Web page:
The most explosive debate about self-driving cars has yet to come
Self-driving cars are on the cusp of becoming a reality, and slowly arriving onto the mainstream. But before widespread adoption, the ethical challenges of road safety are going to have to make it out of academia and into the public debate. With tough questions being asked, we may learn something about ourselves and our neighbors...and not always like what we find.
Waymo has started offering a real robo taxi service in and around Phoenix, Arizona, scoring a historic first that Uber and Lyft are keen to catch up to, as well as old-guard titans such as Ford and General Motors. It's slow and steady process to win the race here, because the road to autonomous cars is littered with minefields. Not merely technical, but also ethical.
If you followed the development of self-driving cars at all, you've probably come across the issue of the trolley problem, revised in a modern form to tackle the trickiest moral issue about AI vehicles...in an accident scenario where multiple people are at risk, whose lives should be prioritized? The driver? Passenger? Pedestrians? Animals?
Not everyone agrees who should be spared
We previously referenced a study that attempted to gauge how people felt about this, surveying almost 40 million decisions from 2.3 million people located around the world. The study published in Nature, highlights a few broad trends such as humans should be spared over pets, that the young should be spared over the old.
When we first covered the study it was projected that this kind of issue would be a cornerstone of resistance to self-driving vehicles. I'm convinced that self-driving vehicles are coming regardless. There's just too much money behind it now. The issue is more what shape the dialogue around them will take.
It's the differences, rather than the broad trends of agreement, that are really thought-provoking. Because when you ask people to effectively sort human life in a hierarchy of value, a picture in many cases informed by prejudice, potentially bigotry, and by no means universal cultural norms emerge.
For example, even across the globe, we saw a preference to prefer women over men, athletes over overweight people, executives over homeless people. Across blocs grouped by geographical and cultural commonalities, other disagreements were noticed, for example, Asian countries were less disposed to favor the young over the old.
While it's by no means clear that the ethics of self-driving vehicle AI will be designed according to crowdsourced or democratic methods, companies will want to avoid backlash by pleasing as many people, or potential customers, as possible. The possibility of lawsuits and insurance contracts will also be a factor. And if the government steps in to regulate, then some democratic consultation should be in order.
Whether via official consultation or water-cooler debate, we are just a few steps away from discovering that your cousin, co-worker, or elected lawmaker prefers sparing women over men, or say, police officers over prostitutes, the native population over immigrants, rich over poor. Personally, I couldn't stomach the idea of homeless people being considered more expendable than others.
AI isn't also behind self-driving cars, it also fuels image recognition and surveillance. In China, for example, AI is behind an oppressive system to identify dissidents, criminals and disadvantaged minorities automatically. This kind of information could be used to decide for self-driving cars who to prioritize in the case of accidents.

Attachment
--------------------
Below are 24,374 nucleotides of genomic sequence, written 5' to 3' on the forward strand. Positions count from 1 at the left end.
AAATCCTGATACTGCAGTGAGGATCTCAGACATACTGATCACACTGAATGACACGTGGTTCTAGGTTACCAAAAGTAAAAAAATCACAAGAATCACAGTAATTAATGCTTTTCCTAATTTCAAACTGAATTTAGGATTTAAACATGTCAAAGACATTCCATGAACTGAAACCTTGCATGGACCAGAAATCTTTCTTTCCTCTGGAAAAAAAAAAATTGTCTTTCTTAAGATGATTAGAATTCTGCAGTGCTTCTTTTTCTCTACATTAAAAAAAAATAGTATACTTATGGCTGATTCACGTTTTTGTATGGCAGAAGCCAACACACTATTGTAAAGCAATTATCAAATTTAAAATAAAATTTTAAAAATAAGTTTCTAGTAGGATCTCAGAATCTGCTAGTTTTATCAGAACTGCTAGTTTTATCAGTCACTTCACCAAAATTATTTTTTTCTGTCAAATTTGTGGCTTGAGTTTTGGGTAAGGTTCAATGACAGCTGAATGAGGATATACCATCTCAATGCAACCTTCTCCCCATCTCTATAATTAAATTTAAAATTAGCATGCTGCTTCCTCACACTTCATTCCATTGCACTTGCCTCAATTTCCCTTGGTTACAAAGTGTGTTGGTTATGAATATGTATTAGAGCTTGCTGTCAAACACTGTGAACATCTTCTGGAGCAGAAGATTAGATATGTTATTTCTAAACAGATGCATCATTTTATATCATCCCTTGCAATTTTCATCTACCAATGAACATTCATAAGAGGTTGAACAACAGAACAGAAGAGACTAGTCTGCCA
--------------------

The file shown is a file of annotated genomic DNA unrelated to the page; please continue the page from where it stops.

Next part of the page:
If you think that the culture war and fierce arguments about seemingly incompatible values about lifestyle, law, immigration, animal rights, etc. is already an intense pitch right now, just wait until it's a real matter of life and death on the road.
I for one believe that autonomous cars will be overall safer than relying on individual drivers to behave, but I don't want to see a system implemented that enshrines the prejudices of today in an unaccountable AI. Some rules are going to be worked out one way or another, but in the painful process of public debate, we may have to confront some very ugly truths about ourselves and our fellows.
How do you think the ethics of self-driving cars will develop?
The article misses the actual biggest ethical issue: Should rich people and specifically the executives at the companies who program the AI be allowed to customize the decisions their AI makes? Imagine if your car prioritizes saving 8 lives over the life of the driver, but the guy who coded that behavior into your car is prioritized over an entire school bus.
And really, how are we going to stop this from happening?
My standing prediction is that millions of robot passenger cars (obsessively driving at posted limits, stopping on first yellow, never crowding left turns - like grannies for insurance coverage) will never share roads with human drivers. Where a city or private landowner introduces robots it will ban human driving, and accidents will be very rare. The main crash issues will be from interaction of humans with large robot trucks, autobuses, and transit vehicles - monsters that meatware drivers will welcome on their highways and lanes for the strict law-abiding behavior (no white pills, high speed tailgating, illegal lane blockage to unload cargo) that they hate in robot personal vehicles. The ethical puzzlers will be rare since there aren't so many big rigs, and they are heavily regulated already. (I can't imagine assignment of legal liability / insurance denial because "Robot hit fatty instead of skinny", or "Robot maimed a family instead of killing a codger.")
All cars should act to protect to themselves. It's the simplest chain to program with the widest applicability and the best set of information to work from. Too many other variables that are difficult it impossible to determine. And would you want to ride in a vehicle that didn't prioritize you?